The security agent module 130 a may invoke the hotpatch mechanism, providing the section object 134 wrapped around the user-mode agent component 132 a as an update for a running instance of a system module, such as one of the one or more other modules 136 of a target process. The component loader 126 may then load the user-mode agent component 132 a and process the user-mode agent component 132 a, encountering the entrypoint. In response to encountering the entrypoint, the component loader 126 executes the user-mode agent component 132 a.

In various embodiments, when executed, the user-mode agent component 132 a first creates a process, thread, or held reference 138 operative in the user-mode of the computing device 102. The process, thread, or held reference 138 may then communicate with either or both of the security agent module 130 a or security service 106 to provide the user-mode access sought by the security agent/service. After creating the process, thread, or held reference 138, the user-mode agent component 132 a indicates to the component loader 126 that the user-mode agent component 132 a lacks hotpatch data. The user-mode agent component 132 a may provide such an indication to the component loader 126 regardless of whether it does, in fact, lack hotpatch data. Upon receiving the indication, the component loader 126 unloads the user-mode agent component 132 a.

FIGS. 2 and 3 illustrate example processes 200 and 300. These processes (as well as each process described herein) are illustrated as logical flow graphs, each operation of which represents a sequence of operations that can be implemented in hardware, software, or a combination thereof. In the context of software, the operations represent computer-executable instructions stored on one or more computer-readable storage media that, when executed by one or more processors, perform the recited operations. Generally, computer-executable instructions include routines, programs, objects, components, data structures, and the like that perform particular functions or implement particular abstract data types. The order in which the operations are described is not intended to be construed as a limitation, and any number of the described operations can be combined in any order and/or in parallel to implement the process.

FIG. 2 illustrates an example process for hotpatching a component loader to cause the component loader to ask for execute rights for a section object for a user-mode component and for causing the component loader to then execute that user-mode component, the user-mode component creating a user-mode process, thread, or held reference. The process 200 includes, at 202, creating, by a kernel-mode module, a section object and associating the section object with a user-mode component of the kernel-mode module. The user-mode component may be a dynamic-link library part of the kernel-mode module. The section object may be a page file-backed section object and may not be associated with execute rights. The kernel-mode module and the user-mode component may be associated with a security exploit.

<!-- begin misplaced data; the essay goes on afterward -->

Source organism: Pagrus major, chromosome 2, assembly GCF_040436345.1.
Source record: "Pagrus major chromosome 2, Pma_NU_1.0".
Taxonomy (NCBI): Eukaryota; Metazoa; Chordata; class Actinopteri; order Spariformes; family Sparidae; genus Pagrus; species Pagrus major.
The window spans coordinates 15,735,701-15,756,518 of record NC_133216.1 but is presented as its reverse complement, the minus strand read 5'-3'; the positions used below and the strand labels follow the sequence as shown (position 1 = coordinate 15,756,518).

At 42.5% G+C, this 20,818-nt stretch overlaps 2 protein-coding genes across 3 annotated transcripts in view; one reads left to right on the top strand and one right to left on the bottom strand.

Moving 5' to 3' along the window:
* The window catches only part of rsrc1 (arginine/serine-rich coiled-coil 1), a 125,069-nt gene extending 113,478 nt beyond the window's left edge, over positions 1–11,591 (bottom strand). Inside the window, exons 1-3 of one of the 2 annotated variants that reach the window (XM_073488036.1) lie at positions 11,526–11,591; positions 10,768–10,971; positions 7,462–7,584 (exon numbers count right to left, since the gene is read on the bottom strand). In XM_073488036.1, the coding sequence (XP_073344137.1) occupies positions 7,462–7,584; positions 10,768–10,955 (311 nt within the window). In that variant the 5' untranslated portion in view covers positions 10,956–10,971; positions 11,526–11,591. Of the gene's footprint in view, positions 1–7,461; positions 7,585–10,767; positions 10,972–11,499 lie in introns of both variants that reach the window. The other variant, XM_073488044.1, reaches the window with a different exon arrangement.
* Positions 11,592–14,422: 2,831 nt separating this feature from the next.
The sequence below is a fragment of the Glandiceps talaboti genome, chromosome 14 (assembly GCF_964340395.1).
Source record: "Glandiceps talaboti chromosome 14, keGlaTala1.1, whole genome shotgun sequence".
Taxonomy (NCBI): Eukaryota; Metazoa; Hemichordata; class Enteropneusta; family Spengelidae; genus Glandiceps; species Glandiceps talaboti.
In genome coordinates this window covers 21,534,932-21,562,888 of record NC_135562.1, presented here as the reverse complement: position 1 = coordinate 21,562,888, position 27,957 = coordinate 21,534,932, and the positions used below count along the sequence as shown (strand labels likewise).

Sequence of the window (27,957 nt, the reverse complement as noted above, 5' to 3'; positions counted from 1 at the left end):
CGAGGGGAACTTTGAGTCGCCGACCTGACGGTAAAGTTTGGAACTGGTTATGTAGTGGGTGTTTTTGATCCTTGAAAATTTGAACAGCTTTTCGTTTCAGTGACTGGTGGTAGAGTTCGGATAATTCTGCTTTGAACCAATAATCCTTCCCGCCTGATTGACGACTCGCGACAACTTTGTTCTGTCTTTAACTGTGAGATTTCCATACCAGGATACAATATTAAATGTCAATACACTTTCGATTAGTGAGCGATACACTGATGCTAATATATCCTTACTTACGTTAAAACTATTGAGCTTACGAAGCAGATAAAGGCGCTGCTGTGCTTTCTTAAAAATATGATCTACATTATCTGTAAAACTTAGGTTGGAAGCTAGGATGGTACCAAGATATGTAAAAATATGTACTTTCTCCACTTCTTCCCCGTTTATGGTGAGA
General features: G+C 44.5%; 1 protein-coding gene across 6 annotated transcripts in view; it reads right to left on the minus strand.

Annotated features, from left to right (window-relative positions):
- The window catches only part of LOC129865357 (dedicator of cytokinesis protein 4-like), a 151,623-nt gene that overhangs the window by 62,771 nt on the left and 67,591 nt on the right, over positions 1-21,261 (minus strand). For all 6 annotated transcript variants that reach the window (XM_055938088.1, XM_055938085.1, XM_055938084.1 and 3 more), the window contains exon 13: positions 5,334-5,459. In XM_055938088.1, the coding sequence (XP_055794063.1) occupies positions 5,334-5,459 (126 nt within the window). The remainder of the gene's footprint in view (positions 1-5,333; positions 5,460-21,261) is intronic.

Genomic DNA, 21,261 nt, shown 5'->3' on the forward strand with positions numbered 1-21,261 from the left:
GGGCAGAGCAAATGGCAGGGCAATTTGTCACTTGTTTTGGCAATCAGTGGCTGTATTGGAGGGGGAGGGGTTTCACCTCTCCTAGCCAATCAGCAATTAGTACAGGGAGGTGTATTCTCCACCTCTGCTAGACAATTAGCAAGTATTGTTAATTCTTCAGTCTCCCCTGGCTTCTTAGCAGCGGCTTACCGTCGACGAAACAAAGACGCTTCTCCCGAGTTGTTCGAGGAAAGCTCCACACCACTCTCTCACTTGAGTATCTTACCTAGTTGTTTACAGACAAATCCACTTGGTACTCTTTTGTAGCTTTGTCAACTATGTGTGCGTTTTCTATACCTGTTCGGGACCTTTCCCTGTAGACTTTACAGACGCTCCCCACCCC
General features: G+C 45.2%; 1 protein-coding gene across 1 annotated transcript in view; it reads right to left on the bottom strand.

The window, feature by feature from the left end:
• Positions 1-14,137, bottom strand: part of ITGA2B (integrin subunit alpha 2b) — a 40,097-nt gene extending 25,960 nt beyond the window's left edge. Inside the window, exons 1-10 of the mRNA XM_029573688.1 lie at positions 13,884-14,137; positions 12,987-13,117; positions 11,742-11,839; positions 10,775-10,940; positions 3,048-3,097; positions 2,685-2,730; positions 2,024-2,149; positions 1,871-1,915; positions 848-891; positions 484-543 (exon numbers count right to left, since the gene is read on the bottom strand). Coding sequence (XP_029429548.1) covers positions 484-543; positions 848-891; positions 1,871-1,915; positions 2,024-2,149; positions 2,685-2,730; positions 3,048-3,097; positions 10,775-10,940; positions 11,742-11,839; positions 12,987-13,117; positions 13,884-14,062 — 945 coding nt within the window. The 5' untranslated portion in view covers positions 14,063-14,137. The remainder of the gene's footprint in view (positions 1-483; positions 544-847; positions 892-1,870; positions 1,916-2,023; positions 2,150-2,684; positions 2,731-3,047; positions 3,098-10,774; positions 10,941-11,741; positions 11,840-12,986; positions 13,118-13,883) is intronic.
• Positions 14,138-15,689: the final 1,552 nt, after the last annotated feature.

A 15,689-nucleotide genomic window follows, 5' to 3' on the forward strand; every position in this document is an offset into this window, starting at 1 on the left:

At 204, the kernel-mode module provides the section object associated with the user-mode component to a hotpatch mechanism. The user-mode component may include hotpatch data for a component loader associated with the hotpatch mechanism.

At 206, the hotpatch mechanism applies the hotpatch data to the component loader, modifying the component loader to cause the component loader to be able to ask for execute rights for the section object. The hotpatch mechanism may apply the hotpatch data by performing an atomic modification of at least a part of binary of the component loader with the hotpatch data.

At 208, the kernel-mode module sets an entrypoint of the user-mode component such that the component becomes an executable user-mode component. Prior to the setting, the entrypoint may be set to zero. The setting may include setting the entrypoint in a program execution header of the user-mode component to a routine which, when encountered by the component loader, causes the component loader to execute the user-mode component.

At 210, the kernel-mode module again provides the section object to the hotpatch mechanism to cause the component loader to execute the user-mode component.

At 212, upon the second providing of the section object, the component loader requests execute rights for the section object.

At 214, responsive to encountering the entrypoint set to the routine, the component loader executes the user-mode component.

At 216, the user-mode component, when executed, creates a user-mode process, thread, or held reference which is associated with the kernel-mode module.